In 1959, WMAR-TV teamed up with WBAL-TV and WJZ-TV to build the world's first three-antenna candelabra tower. The new 730-foot tower was built on the newly named "Television Hill" in the Woodberry neighborhood of Baltimore, which significantly improved the station's signal coverage in central Maryland. It is still in operation today, and can be seen from Interstate 83 in Baltimore. During the 1970s, the FCC tightened its cross-ownership rules, eventually barring common ownership between a newspaper and a television or radio station in the same city without a waiver. However, the combination of the Baltimore Sun and WMAR-TV was one of several combinations that were "grandfathered" under these rules.
NBC affiliation (1981-1994)
In March 1981, CBS announced that it would be moving its local affiliation in Baltimore to WBAL-TV, the market's NBC station. Among its reasons for making the switch, CBS cited WMAR-TV's weak newscast ratings and heavy preemptions of network programs for its widely popular locally-oriented occasional programs. Channel 2 quickly cut a deal with NBC, and Baltimore's first affiliation switch took place on August 30, 1981. However, Channel 2 also preempted as much as two hours of the network's daytime programming. The station also preempted The Tonight Show Starring Johnny Carson for several years in the mid-1980s, choosing to air sitcom reruns instead. Both "Tonight" and preempted daytime programs were aired on then-independent station, WBFF, though Baltimore viewers could also watch the entire NBC lineup on the network's neighboring Washington owned-and-operated station, WRC-TV.
On March 1, 1982, after negotiations between WMAR-TV management and the American Federation of Television and Radio Artists (AFTRA) failed, all of the station's on-air talent, except one, went on strike. AFTRA members, joined by the Teamsters, the Communication Workers of America and other local unions, picketed the station's offices on York Road and Abell's offices at North Calvert and East Centre Streets. When color announcer (and long-time popular Baltimore Orioles third baseman) Brooks Robinson refused to cross the picket line at the start of the baseball season, the strike ended. The following day, both news anchors, Tom Sweeney and Curt Anderson, were fired; there has never been another strike by on-air talent in the Baltimore TV market since.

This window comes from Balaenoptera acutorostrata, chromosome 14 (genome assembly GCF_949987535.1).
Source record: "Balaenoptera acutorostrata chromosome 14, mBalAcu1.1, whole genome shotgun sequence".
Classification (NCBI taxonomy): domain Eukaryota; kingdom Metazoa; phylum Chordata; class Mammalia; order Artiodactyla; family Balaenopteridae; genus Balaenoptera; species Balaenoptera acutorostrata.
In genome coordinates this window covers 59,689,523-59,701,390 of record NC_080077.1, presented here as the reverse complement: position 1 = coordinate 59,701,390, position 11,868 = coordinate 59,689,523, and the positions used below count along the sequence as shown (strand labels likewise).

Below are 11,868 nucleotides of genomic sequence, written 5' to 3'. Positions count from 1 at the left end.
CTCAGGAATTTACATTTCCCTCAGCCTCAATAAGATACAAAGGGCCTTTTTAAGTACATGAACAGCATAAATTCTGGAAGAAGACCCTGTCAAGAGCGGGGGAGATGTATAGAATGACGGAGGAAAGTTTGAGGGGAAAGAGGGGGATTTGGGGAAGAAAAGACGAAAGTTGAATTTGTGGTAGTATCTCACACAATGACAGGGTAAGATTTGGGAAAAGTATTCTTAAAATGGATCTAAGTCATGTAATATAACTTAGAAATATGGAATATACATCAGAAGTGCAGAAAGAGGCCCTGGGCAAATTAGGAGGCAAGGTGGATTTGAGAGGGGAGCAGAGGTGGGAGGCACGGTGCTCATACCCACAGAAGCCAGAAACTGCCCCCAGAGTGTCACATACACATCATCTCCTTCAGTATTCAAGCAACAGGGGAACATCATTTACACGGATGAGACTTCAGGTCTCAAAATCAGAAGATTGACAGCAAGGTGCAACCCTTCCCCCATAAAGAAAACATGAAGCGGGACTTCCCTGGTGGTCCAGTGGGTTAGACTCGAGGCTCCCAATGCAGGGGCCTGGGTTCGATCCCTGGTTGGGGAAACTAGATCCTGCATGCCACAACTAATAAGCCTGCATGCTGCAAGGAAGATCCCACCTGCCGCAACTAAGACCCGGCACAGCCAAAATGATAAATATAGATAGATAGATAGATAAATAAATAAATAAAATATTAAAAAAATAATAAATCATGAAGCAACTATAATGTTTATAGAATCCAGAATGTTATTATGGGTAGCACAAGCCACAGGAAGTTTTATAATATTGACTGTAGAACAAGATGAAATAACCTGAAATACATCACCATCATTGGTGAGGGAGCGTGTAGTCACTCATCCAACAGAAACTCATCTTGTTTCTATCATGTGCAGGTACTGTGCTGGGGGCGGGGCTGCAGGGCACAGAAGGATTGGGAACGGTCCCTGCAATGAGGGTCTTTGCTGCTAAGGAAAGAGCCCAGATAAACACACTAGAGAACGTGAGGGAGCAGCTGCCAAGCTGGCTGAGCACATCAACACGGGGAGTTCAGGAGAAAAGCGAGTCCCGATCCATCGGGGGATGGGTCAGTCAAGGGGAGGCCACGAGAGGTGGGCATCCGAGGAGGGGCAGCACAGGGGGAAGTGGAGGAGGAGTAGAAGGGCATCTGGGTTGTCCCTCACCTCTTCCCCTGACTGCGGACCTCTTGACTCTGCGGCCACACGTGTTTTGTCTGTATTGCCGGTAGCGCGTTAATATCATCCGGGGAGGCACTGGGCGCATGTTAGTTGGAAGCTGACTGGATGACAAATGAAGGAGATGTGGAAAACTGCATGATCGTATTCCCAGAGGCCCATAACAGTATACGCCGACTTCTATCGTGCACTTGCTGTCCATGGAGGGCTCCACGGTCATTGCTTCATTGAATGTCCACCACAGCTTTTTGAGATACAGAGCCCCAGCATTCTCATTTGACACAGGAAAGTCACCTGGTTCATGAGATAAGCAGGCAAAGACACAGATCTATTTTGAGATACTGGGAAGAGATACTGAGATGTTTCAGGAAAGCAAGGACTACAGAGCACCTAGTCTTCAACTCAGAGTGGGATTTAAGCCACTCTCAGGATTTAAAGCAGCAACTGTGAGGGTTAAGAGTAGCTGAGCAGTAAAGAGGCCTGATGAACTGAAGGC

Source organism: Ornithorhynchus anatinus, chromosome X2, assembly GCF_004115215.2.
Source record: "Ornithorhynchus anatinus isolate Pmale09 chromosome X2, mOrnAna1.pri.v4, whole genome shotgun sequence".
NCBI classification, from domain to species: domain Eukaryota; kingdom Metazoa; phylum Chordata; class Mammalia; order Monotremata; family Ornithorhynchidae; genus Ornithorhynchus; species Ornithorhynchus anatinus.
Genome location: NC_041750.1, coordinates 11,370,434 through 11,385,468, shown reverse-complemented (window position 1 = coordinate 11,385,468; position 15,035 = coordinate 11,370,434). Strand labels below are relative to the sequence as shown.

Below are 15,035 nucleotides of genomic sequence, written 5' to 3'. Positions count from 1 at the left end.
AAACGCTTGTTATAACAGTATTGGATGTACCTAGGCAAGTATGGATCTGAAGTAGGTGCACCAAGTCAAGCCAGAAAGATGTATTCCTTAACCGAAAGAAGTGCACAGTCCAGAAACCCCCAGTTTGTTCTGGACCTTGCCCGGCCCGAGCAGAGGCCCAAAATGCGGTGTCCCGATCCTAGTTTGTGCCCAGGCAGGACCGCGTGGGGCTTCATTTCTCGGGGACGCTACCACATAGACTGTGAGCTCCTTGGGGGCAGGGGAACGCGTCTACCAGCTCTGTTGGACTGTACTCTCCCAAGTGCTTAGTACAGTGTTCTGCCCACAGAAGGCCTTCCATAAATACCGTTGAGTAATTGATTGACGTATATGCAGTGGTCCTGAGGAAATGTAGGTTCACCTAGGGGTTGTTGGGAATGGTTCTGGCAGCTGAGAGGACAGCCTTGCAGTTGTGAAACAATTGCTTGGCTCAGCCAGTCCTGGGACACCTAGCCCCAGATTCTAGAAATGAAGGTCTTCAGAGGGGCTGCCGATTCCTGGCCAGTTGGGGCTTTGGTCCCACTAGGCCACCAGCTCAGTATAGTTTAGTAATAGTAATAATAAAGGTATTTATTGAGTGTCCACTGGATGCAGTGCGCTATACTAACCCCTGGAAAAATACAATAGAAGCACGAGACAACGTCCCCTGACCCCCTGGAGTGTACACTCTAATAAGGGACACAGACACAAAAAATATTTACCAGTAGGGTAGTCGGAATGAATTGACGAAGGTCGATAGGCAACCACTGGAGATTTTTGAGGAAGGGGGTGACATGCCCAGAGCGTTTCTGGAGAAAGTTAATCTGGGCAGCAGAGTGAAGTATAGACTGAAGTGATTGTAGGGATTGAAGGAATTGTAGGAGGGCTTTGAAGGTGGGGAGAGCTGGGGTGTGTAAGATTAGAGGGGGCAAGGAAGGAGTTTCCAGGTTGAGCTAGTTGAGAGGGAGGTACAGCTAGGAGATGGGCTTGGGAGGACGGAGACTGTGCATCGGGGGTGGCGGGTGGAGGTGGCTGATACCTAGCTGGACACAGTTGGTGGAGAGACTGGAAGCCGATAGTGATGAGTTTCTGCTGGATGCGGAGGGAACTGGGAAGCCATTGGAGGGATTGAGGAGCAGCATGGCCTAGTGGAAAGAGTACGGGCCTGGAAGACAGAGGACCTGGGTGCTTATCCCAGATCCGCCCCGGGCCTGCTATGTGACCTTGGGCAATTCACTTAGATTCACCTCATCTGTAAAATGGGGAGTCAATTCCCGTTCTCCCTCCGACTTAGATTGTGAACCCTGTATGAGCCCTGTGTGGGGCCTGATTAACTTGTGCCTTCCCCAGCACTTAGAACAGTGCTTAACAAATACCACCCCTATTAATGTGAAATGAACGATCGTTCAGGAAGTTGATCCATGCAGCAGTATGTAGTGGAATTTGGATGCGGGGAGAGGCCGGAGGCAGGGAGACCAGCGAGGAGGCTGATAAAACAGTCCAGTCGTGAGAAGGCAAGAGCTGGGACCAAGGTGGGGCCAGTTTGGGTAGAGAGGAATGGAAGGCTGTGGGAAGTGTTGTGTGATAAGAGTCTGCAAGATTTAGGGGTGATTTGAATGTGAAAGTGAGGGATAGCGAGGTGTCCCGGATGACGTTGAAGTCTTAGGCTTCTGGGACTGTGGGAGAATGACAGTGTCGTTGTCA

On October 27, 1986, the A.S. Abell Company was purchased by the Los Angeles-based Times-Mirror Company, publisher of the Los Angeles Times. With the loss of the grandfathered protection between the former Abell media properties, Times-Mirror opted to keep the The Sun and The Evening Sun and sold WMAR together with WRLH-TV in Richmond, Virginia to Gillett Communications three days after the merger was consummated. After filing for bankruptcy some time later, Gillett restructured its television holdings into SCI Television, and in the early 1990s, SCI put WMAR-TV on the market.
The Cincinnati-based E. W. Scripps Company announced its purchase of the station in the summer of 1990, but in February 1991, the transfer was cancelled after Scripps accused Gillett of misreporting WMAR's financial statements. Gillett then took legal action against Scripps, but both sides settled and the sale went forward. Scripps took control of the station in the fall of 1991. As this scenario was playing out, the Sinclair Broadcast Group, parent company of WBFF, applied with the FCC for a new station on WMAR-TV's channel 2 allocation under a subsidiary called "Four Jacks Broadcasting." If it were granted, it would have resulted in the entire WBFF intellectual unit (including its Fox network affiliation) moving from channel 45 to channel 2, with WBFF's existing channel 45 allocation would have then been sold. In the end, however, Scripps' license to operate WMAR-TV on channel 2 was reaffirmed by the FCC, and WBFF permanently remained on channel 45.